Florence and the Machine Break Minds, Hearts and Bones at the O2 Arena, London


Photo by NRK P3 via Flickr (licensed under CC BY-NC-SA 2.0)


“Is it a cult? Is it a Pagan gathering? Is it a haunted house opera?” Florence Welch asks it best herself on stage at the O2 on November 18th. The question comes in the middle of 'Dog Days Are Over' as she asks two things of her audience: to put their phones away and jump as fast as physically possible as the chorus crescendos. Tragedy and injury aside, the show is a triumph of her ‘Dance Fever’ tour, it is Florence at her best: whimsical and ethereal, and if it is a cult, there is not a single member of the audience, myself included, who doesn’t want to throw themselves head first into the deep end of it. It’s hard not to be enchanted, watching Florence spin and twirl, never stopping moving in her deep red gothic gown. She is a flame setting the entire arena alight with music, so bright I think she must be setting the whole of London ablaze.


The first of two planned nights at the O2 Arena is now sadly the last show of her tour this year, as a result of the frenzied passion of the night. About halfway through the show Florence mentions a foot injury she has in an offhand manner, pointing out the blood on the stage as a result of her barefoot frolicking. Several more times that night she runs off stage quickly to have the injury looked at, but comes back, smiling and reassuring the audience each time, continuing to run and swing as if uninhibited. Her movements and vocals are so unaffected you wouldn’t be able to tell that she’s hurt without her backstage excursions, which is why it was so shocking the next day to go on Instagram and see her post saying she has to delay the second O2 show, and the rest of the tour, by a year as she has actually broken her foot. The heartbreak of this was almost overshadowed by my admiration for her dedication; carrying on a show with a broken bone is a level of commitment reminiscent of Dave Grohl’s similar incident with his leg in 2015: both of them displays of pure professionalism.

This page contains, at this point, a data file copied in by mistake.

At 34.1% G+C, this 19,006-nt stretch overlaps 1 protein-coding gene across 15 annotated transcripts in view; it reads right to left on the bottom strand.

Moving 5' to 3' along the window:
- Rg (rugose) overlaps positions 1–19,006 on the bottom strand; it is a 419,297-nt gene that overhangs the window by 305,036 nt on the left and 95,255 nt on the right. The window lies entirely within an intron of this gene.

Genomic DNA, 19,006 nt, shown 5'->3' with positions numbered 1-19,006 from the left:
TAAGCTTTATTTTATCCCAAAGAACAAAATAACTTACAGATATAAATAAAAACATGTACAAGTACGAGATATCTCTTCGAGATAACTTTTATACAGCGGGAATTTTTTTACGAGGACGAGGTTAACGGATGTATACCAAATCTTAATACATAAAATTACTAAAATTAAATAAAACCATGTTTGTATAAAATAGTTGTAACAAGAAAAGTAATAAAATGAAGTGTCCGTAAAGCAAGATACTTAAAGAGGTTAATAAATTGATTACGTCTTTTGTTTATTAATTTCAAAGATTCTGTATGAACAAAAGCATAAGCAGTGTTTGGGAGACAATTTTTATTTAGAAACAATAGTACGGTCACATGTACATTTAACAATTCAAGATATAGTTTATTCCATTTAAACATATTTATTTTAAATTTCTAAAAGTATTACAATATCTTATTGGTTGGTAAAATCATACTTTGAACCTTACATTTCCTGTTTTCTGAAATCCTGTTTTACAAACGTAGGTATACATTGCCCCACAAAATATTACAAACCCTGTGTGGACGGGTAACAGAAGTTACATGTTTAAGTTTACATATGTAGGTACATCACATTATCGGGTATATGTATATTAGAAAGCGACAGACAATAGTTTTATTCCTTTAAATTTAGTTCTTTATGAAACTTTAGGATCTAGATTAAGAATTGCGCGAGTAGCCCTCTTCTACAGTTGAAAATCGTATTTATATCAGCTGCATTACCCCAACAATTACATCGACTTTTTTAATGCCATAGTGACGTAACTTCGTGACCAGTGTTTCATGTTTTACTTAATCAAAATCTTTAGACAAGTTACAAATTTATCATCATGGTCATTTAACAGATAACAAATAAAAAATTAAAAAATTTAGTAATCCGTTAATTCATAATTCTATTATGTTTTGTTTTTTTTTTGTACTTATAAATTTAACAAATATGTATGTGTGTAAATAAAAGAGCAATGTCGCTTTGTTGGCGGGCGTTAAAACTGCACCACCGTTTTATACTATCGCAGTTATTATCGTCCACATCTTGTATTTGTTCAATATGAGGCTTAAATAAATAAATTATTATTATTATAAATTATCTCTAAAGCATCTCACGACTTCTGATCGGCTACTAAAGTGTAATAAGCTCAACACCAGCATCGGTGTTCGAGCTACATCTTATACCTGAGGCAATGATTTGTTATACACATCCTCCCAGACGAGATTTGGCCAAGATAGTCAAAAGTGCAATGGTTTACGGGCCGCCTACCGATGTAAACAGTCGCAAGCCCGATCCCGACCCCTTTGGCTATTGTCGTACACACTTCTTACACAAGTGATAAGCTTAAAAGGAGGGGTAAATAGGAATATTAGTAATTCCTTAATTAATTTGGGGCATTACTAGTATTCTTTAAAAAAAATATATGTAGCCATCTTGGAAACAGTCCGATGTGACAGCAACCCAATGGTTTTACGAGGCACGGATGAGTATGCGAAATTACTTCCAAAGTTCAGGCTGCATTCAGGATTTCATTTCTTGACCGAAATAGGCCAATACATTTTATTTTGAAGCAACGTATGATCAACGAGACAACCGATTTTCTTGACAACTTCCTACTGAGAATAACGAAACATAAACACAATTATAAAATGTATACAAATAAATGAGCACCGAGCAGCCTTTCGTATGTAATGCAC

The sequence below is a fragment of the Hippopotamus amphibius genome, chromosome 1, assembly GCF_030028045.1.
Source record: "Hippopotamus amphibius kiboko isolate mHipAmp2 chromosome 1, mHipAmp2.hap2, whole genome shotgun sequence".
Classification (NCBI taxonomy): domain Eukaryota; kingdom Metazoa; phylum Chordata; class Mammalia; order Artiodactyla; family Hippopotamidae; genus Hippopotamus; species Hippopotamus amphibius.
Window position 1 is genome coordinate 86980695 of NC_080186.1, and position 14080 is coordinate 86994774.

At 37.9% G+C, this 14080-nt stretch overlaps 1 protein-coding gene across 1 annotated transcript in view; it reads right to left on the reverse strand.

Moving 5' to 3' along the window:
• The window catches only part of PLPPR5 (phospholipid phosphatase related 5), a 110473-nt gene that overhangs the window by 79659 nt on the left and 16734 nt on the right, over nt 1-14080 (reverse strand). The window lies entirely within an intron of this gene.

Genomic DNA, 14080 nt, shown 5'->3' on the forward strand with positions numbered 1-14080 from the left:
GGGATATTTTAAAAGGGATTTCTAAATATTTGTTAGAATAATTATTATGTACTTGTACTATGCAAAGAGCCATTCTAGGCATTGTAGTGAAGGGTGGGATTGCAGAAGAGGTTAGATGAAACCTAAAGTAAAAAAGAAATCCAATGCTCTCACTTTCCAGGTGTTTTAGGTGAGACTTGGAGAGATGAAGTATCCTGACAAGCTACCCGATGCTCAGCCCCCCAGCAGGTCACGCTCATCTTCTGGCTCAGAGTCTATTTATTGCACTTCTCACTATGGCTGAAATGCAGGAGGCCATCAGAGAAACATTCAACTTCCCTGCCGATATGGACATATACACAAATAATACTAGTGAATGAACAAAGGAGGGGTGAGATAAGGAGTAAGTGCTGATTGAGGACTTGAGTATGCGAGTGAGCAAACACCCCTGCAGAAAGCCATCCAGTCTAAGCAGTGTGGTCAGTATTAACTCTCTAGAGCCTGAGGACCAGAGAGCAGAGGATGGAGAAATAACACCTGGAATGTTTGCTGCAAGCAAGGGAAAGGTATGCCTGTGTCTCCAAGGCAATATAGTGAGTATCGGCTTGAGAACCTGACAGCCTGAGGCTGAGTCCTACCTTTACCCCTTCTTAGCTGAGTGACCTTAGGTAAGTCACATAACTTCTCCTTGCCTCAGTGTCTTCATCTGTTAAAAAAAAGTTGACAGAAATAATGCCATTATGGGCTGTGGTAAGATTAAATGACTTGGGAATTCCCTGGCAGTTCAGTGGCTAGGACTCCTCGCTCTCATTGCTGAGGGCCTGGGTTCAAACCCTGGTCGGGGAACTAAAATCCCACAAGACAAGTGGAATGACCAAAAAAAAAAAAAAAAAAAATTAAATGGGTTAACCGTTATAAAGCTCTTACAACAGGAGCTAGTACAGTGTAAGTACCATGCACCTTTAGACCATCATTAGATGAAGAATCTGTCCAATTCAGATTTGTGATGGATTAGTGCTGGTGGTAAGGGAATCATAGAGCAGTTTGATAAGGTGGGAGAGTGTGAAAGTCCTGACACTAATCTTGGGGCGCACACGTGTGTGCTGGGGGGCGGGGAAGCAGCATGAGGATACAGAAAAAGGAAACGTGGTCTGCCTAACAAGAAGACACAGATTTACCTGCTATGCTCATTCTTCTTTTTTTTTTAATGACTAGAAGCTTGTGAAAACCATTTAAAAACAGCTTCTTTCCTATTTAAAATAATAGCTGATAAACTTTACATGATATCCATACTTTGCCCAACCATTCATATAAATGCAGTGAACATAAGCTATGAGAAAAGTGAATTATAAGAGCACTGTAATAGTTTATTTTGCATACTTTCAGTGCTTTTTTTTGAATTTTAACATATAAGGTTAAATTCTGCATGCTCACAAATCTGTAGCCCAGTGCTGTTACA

It would be a crime, however, to let this incident overshadow the performance the band put on that night. Florence began the show emerging from rising chandeliers, draped in fabric like the altar she performed in front of. She moved to each song like something between a witch and a religious figure, whipping her hands and hair around in a hypnotic manner, striking dramatic poses, her hands flung out like a crucified Christ. Starting with her latest Grammy-nominated hit ‘King’, she led the audience through a mix of old favourites such as ‘You Got the Love’ and ‘Kiss With a Fist', alongside newer songs like ‘Morning Elvis’ and ‘Dream Girl Evil’. The crowd were worshipping her the entire time, and even more intensely after she spent several songs off-stage holding the front row’s hands and running through the arena.


Florence was joined on stage by warm-up acts Aziya and Willie J Healey. Both held their own on stage with Aziya bringing a youthful punk-feminine attitude to the stage; she conversed with the audience and talked about the inspiration behind some of her songs, like ‘girl meets world’, which symbolises her confusion with the current state of the world. Healey on the other hand brought a Kooks-like attitude and hairstyle, and a steady stream of dance moves, as he played his own songs like ‘Subterraneans’. They were surprising picks to introduce Florence and the Machine, but held their own right as independent artists, rather than leaning into the fairy circle of Florence’s influence.


The ‘machine’ also brought their flawless talent to the show. They switched instruments seamlessly: harps, violins and keyboards were among some of the instruments I counted when I could tear my eyes away from the hypnotising movements of Welch. Tom Monger, Dionne Douglas, Aku Orraca-Tetteh, Robert Ackroyd, Cyrus Bayandor and Loren Humphrey were essential in keeping the show flowing elegantly, especially in the brief moments where Florence herself was indisposed. Douglas’s golden dress was almost as beautiful as her violin playing and more than worthy of a mention.


It is no doubt a crime against music and a general injustice that this tour has been cut short, because I can confidently say that this was one of the best live performances that I have seen in years. It was a seamless blend of showmanship, talent and skill from everybody involved. Florence has confirmed that she will be continuing the tour next year when she has recovered, and I would urge anyone who has the chance to get tickets to grab them with both hands, and not let go until you can safely see the stage.



To keep up with Florence and the Machine, you can find them on Instagram, Twitter, and their website.

 

Edited by Talia Andrea, Music Editor

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